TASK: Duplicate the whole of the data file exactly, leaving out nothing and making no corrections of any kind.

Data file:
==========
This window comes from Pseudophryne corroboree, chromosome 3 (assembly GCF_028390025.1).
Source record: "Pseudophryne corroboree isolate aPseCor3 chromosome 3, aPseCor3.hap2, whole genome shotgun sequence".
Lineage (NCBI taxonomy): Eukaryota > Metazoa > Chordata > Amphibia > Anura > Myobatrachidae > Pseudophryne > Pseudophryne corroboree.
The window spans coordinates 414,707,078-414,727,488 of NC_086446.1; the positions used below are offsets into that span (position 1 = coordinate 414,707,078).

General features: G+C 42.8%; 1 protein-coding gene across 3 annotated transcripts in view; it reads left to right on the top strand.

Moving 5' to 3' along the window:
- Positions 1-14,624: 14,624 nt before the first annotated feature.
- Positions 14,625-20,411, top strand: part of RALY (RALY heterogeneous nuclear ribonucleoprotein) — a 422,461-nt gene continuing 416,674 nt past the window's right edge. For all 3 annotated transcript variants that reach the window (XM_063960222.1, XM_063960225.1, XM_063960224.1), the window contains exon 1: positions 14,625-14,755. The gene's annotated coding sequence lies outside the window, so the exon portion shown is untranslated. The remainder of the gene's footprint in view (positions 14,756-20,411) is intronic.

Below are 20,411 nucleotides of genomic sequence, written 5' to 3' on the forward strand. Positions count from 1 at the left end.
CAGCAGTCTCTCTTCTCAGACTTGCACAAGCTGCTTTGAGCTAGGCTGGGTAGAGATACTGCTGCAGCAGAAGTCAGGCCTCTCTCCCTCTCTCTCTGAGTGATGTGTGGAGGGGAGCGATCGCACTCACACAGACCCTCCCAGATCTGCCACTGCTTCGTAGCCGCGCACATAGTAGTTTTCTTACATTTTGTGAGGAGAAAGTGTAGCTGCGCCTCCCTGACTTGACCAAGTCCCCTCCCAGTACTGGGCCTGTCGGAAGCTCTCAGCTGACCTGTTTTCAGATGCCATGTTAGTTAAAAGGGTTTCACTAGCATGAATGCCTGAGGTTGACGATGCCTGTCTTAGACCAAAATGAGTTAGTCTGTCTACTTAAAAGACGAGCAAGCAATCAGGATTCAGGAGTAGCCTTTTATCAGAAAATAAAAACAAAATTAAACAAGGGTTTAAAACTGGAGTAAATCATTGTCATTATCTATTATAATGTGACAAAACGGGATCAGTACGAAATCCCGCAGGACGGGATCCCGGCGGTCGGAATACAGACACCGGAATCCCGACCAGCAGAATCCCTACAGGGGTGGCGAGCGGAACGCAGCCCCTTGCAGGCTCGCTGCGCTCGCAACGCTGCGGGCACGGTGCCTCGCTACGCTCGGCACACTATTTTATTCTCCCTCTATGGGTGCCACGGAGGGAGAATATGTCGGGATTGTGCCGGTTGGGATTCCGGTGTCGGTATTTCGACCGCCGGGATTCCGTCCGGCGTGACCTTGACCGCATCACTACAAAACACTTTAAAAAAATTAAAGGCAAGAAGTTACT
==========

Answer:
This window comes from Pseudophryne corroboree, chromosome 3 (assembly GCF_028390025.1).
Source record: "Pseudophryne corroboree isolate aPseCor3 chromosome 3, aPseCor3.hap2, whole genome shotgun sequence".
Lineage (NCBI taxonomy): Eukaryota > Metazoa > Chordata > Amphibia > Anura > Myobatrachidae > Pseudophryne > Pseudophryne corroboree.
The window spans coordinates 414,707,078-414,727,488 of NC_086446.1; the positions used below are offsets into that span (position 1 = coordinate 414,707,078).

General features: G+C 42.8%; 1 protein-coding gene across 3 annotated transcripts in view; it reads left to right on the top strand.

Moving 5' to 3' along the window:
- Positions 1-14,624: 14,624 nt before the first annotated feature.
- Positions 14,625-20,411, top strand: part of RALY (RALY heterogeneous nuclear ribonucleoprotein) — a 422,461-nt gene continuing 416,674 nt past the window's right edge. For all 3 annotated transcript variants that reach the window (XM_063960222.1, XM_063960225.1, XM_063960224.1), the window contains exon 1: positions 14,625-14,755. The gene's annotated coding sequence lies outside the window, so the exon portion shown is untranslated. The remainder of the gene's footprint in view (positions 14,756-20,411) is intronic.

Below are 20,411 nucleotides of genomic sequence, written 5' to 3' on the forward strand. Positions count from 1 at the left end.
CAGCAGTCTCTCTTCTCAGACTTGCACAAGCTGCTTTGAGCTAGGCTGGGTAGAGATACTGCTGCAGCAGAAGTCAGGCCTCTCTCCCTCTCTCTCTGAGTGATGTGTGGAGGGGAGCGATCGCACTCACACAGACCCTCCCAGATCTGCCACTGCTTCGTAGCCGCGCACATAGTAGTTTTCTTACATTTTGTGAGGAGAAAGTGTAGCTGCGCCTCCCTGACTTGACCAAGTCCCCTCCCAGTACTGGGCCTGTCGGAAGCTCTCAGCTGACCTGTTTTCAGATGCCATGTTAGTTAAAAGGGTTTCACTAGCATGAATGCCTGAGGTTGACGATGCCTGTCTTAGACCAAAATGAGTTAGTCTGTCTACTTAAAAGACGAGCAAGCAATCAGGATTCAGGAGTAGCCTTTTATCAGAAAATAAAAACAAAATTAAACAAGGGTTTAAAACTGGAGTAAATCATTGTCATTATCTATTATAATGTGACAAAACGGGATCAGTACGAAATCCCGCAGGACGGGATCCCGGCGGTCGGAATACAGACACCGGAATCCCGACCAGCAGAATCCCTACAGGGGTGGCGAGCGGAACGCAGCCCCTTGCAGGCTCGCTGCGCTCGCAACGCTGCGGGCACGGTGCCTCGCTACGCTCGGCACACTATTTTATTCTCCCTCTATGGGTGCCACGGAGGGAGAATATGTCGGGATTGTGCCGGTTGGGATTCCGGTGTCGGTATTTCGACCGCCGGGATTCCGTCCGGCGTGACCTTGACCGCATCACTACAAAACACTTTAAAAAAATTAAAGGCAAGAAGTTACT